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Facts at your Fingertips: Ion Exchange Resins in Water Treatment

By Scott Jenkins |

Removal of dissolved ions from industrial process water, boiler feedwater or wastewater is a common challenge for facilities in the chemical process industries (CPI). Ion exchange (IX) systems offer one possible solution for demineralization, purification or wastewater-treatment applications. Ion exchange systems facilitate reversible chemical reactions in which the ions targeted for removal are captured electrostatically and replaced by other ions of similar charge. Key components of IX systems are ion exchange resins. This one-page reference provides an overview of how IX resins work in industrial water treatment.

Resin characteristics

IX resins are generally composed of crosslinked organic polymers shaped into small beads usually measuring between 0.25 and 1.25 mm in diameter. The most common IX resin material is polystyrene with divinylbenzene crosslinks. This type of resin is used in the majority of IX applications. Although the basic resin components are often the same, the resins have been modified in many ways to meet the requirements of specific applications and provide longer resin life.

The polymer matrix of the beads contains dispersed ion-active sites, which are charged functional groups covalently bound to the polymer backbone. The charged functional groups, which can be negative or positive, attract ions of the opposite charge through electrostatic interactions. For example, a common functional group found in cation IX resins is the sulfonate anion (SO3). A counterion solution containing sodium cations (Na+) is applied to the resin. The Na+ ions are held to the bound SO3 anions by electrostatic attraction, so the resin carries a net neutral charge (Figure 1).

Counterions for the resin are chosen such that when they are exchanged and are released into the treated water, they will not present problems for subsequent use, and the problematic ions will be removed. In general, the greater the size and valency of an ion, the greater affinity it will have with ions of an opposite charge.

IX operations

In general, water containing undesirable ions flows through a bed of resin beads and the problematic ions are exchanged for ions of similar charge that were first applied to the resin. The functional groups and initial counterions are designed such that the ions in the treated water will have a greater affinity for the charged functional groups and will dislodge the existing ions and take their place, bonding with the functional groups through shared electrostatic attraction [2].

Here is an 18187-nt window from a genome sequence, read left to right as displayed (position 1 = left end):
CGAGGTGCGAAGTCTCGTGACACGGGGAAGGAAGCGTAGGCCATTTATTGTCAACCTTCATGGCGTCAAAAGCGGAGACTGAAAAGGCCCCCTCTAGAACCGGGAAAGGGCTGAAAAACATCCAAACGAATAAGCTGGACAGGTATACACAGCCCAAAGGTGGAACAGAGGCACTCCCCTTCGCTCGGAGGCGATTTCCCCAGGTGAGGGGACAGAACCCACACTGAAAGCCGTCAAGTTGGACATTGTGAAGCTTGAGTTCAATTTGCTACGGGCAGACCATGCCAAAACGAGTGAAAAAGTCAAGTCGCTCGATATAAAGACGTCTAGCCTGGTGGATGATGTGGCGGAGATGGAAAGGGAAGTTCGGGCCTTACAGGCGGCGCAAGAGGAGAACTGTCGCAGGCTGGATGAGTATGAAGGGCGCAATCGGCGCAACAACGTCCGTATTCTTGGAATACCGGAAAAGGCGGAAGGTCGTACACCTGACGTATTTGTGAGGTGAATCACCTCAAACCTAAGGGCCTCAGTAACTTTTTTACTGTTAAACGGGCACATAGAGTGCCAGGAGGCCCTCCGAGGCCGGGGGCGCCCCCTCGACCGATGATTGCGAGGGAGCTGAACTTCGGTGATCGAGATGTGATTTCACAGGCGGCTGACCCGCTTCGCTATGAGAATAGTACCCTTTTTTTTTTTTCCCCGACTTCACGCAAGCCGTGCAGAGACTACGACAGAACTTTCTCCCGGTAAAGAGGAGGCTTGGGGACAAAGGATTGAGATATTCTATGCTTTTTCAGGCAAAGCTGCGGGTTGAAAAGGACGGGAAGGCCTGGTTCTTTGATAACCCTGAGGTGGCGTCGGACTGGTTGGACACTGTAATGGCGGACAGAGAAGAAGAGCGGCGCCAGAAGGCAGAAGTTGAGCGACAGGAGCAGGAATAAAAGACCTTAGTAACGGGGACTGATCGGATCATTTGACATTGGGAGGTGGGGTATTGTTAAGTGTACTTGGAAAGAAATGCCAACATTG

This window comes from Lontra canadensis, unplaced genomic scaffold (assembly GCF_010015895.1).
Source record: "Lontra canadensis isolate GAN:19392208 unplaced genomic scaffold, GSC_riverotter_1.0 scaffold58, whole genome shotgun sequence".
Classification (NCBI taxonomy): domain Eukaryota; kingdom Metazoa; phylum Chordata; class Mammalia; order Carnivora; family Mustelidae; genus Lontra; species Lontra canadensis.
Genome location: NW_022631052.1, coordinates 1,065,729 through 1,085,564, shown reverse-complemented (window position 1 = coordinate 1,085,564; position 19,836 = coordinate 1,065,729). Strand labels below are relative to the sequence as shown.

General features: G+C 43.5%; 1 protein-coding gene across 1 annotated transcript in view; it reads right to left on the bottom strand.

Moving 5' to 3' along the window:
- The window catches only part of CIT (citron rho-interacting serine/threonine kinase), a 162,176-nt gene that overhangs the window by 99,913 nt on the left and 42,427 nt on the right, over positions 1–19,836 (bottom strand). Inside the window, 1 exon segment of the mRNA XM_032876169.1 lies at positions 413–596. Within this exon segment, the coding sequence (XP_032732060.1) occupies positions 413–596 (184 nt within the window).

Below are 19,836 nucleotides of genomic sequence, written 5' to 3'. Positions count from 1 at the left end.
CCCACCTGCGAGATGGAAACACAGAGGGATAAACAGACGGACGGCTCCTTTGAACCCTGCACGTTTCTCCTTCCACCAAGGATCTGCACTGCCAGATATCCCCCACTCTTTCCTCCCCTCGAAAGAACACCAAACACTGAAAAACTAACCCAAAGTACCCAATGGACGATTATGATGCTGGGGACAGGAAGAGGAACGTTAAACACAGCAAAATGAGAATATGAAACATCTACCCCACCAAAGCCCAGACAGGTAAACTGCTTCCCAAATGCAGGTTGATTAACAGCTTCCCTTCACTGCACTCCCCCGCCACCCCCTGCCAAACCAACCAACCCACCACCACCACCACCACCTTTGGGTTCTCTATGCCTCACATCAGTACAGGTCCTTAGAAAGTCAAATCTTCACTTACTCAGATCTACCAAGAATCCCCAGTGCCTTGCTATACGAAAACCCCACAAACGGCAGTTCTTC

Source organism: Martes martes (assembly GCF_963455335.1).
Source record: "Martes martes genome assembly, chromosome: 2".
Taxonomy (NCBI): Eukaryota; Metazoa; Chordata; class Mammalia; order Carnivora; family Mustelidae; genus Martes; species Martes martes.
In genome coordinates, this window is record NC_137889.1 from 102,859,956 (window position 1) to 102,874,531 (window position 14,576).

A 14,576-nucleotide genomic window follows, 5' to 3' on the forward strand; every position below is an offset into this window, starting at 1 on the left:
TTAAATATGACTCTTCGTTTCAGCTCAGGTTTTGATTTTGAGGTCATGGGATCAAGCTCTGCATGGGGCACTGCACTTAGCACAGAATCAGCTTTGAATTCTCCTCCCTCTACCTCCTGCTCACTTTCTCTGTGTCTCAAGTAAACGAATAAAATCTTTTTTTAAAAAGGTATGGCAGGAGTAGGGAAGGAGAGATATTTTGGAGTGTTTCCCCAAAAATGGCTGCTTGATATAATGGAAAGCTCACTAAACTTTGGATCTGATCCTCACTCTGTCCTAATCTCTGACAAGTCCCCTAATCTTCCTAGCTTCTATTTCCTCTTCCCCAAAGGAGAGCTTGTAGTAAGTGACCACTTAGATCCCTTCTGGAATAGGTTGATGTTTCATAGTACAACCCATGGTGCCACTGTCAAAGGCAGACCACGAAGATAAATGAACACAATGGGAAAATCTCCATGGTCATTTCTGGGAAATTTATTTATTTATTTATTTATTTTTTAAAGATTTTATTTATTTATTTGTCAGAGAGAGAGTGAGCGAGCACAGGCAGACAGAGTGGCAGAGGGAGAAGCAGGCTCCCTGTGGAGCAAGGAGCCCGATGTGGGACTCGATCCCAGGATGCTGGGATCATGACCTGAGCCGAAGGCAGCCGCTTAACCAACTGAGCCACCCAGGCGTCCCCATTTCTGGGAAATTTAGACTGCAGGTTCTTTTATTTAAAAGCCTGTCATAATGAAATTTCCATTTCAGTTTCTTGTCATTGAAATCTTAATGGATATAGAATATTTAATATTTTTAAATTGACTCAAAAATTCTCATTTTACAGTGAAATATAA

For example, in water-softening applications, water containing Ca2+ or Mg2+ ions flows through the resin bed. Since the SO3 functional groups have a greater affinity for the hardness cations than for the Na + ions, the hardness ions displace the Na+ ions, which then flow out of the IX unit as part of the treated stream, while the Ca2+ or Mg2+ are retained by the IX resin [2].

The impurities are captured from the feedwater until they saturate the IX resin material, after which they must be flushed out with a regenerant solution. These typically consist of concentrated salts, acids or bases. By flushing the resin, the contaminant ions are released into a waste stream, and the cations and anions in the resin are restored for another cycle.

Resins are designed to resist thermal degradation and oxidizing agents, as well as organic fouling. In addition to polystyrene-divinylbenzene resins, there are newer resins with an acrylic structure, which increases their resistance to organic fouling.

Figure 1. Charged funtional groups covalently bound to the polymer backbone of the ion exchange resin are key to its ability to remove undesirable ions from treated water

Resin categories

The ionizable groups attached to the resin bead determine the functional capability of the resin. Generally, industrial-water-treatment resins are classified into four categories:

Strong acid cation (SAC) exchange resins. SAC resins are composed of a polystyrene matrix with a sulfonate (SO3) functional group that is either charged with sodium ions for water softening applications, or hydrogen ions (H+) for demineralization.

Weak acid cation (WAC) exchange resins. WAC resins are composed of an acrylic polymer with carboxylic acid functional groups. Due to their high affinity for hydrogen ions (H+), WAC resins are typically used to selectively remove cations associated with alkalinity.

Strong base anion (SBA) exchange resins. SBA resins are typically composed of a polystyrene matrix with fixed anions at exchange sites that yield either chloride ions or hydroxide ions (OH).

Weak base anion (WBA) exchange resins. WBA resins are unique in that they do not have exchangeable ions, and are therefore used as acid absorbers to remove anions associated with strong mineral acids.

Chelating resins are also available for selective removal of certain metals and other substances.

References

1. Suez Water Technologies & Solutions, “The Handbook of Industrial Water Treatment,” Chapter 8, online publication, accessed April 2020 at www.suezwatertechnologies.com.

2. SAMCO Technologies, “Understanding the Basics of Ion Exchange Systems,” SAMCO, e-book, 2017.

3. Dupont Water Technologies, Ion Exchange Resins Tech Fact, Dupont, 2019.

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